Polio Vaccination Campaign of 1.5 Million Children in Sierra Leone Ends Today

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By Foday Moriba Conteh

In a collaborative effort spanning six West African nations, including Sierra Leone, Liberia, Guinea, and others a synchronized supplementary oral polio immunization campaign commenced on Friday, May 10th, 2024. Targeting children under the age of five (0-59 months), the campaign, provided free of charge to families, aims to safeguard young children’s health and curb the spread of the polio virus.

Joining Sierra Leone in this crucial initiative are Liberia, Guinea, Ivory Coast, Mali and Burkina Faso. With a whopping 1.8 million doses of vaccines allocated for the campaign, the vaccination drive will span four days, concluding today Monday 13th May 2024.

Across these six West African nations, a staggering ninety million children are slated to receive the polio vaccine, with Sierra Leone alone aiming to vaccinate 1.5 million children through house-to-house visits.

Harold Thomas, Head of Risk Communication at the Ministry of Health, underscored the campaign’s significance, particularly in the wake of the recent detection of the polio virus Type 2 in the sewage of Mabella Community earlier this year. While affirming that polio has been eradicated in the country, he stressed the necessity for proactive measures to prevent its resurgence and safeguard children’s lives.

Highlighting the importance of the supplementary campaign, Harold Thomas emphasized its role in disrupting the transmission chain of the polio virus. He urged parents to ensure their children under the age of five receive the vaccine, reiterating its critical role in maintaining public health.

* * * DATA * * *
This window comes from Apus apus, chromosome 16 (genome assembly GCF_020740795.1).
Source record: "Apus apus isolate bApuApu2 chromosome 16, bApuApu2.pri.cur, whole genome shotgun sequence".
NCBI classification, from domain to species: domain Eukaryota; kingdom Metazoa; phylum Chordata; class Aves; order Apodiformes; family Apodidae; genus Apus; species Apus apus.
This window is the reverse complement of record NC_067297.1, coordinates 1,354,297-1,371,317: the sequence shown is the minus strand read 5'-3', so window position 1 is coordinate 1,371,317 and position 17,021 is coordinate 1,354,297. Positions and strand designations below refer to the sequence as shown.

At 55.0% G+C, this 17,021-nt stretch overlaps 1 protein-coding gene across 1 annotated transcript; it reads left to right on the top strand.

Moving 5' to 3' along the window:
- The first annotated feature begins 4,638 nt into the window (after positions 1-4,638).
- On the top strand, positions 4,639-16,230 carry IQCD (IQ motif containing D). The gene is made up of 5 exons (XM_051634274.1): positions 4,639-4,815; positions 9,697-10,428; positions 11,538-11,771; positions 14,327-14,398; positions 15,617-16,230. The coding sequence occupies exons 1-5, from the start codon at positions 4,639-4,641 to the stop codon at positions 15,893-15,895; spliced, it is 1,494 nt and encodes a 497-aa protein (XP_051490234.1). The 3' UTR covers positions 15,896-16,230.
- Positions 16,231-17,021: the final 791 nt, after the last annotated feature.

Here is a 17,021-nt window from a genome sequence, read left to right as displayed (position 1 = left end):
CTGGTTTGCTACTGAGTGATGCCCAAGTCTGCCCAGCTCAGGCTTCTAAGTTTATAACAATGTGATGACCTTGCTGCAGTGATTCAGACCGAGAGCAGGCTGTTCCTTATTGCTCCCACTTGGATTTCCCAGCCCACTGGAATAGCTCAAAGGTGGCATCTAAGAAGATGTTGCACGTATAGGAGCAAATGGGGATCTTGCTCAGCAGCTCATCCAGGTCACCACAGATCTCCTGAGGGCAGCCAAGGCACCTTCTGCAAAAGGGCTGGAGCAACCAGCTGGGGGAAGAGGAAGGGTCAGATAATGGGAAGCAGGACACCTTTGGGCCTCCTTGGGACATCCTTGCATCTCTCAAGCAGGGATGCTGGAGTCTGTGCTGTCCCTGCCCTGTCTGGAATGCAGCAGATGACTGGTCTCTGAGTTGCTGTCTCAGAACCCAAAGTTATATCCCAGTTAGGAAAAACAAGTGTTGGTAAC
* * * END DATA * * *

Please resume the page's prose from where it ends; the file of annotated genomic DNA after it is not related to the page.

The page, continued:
Dr. Thompson Igbu, speaking on behalf of the World Health Organization (WHO), emphasized the regional implications of the polio outbreak, noting that the variant detected in Sierra Leone originated from Guinea.

He commended Sierra Leone’s swift response to contain the potential spread of the virus and reiterated the ongoing risk posed by the outbreak.

Representing UNICEF, Rudolf Schwenk expressed gratitude for the opportunity to collaborate with the Ministry of Health in this vital vaccination effort.

He emphasized the significance of partnership and confirmed UNICEF’s unwavering commitment to supporting Sierra Leone throughout the campaign.

Dr. Mohamed Alex Vandi, Deputy Executive Director of the National Public Health Agency (NPHA), reassured the public that Sierra Leone remains polio-free, clarifying that the detection in Marbella Community was a mere sample and not a confirmed case.

He stressed the importance of vaccination in averting the devastating effects of polio and urged parents to actively participate in the campaign.

With thousands of trained vaccinators deployed and ample doses of vaccines distributed, Sierra Leone stands prepared to protect its children and uphold its polio-free status through this concerted effort.


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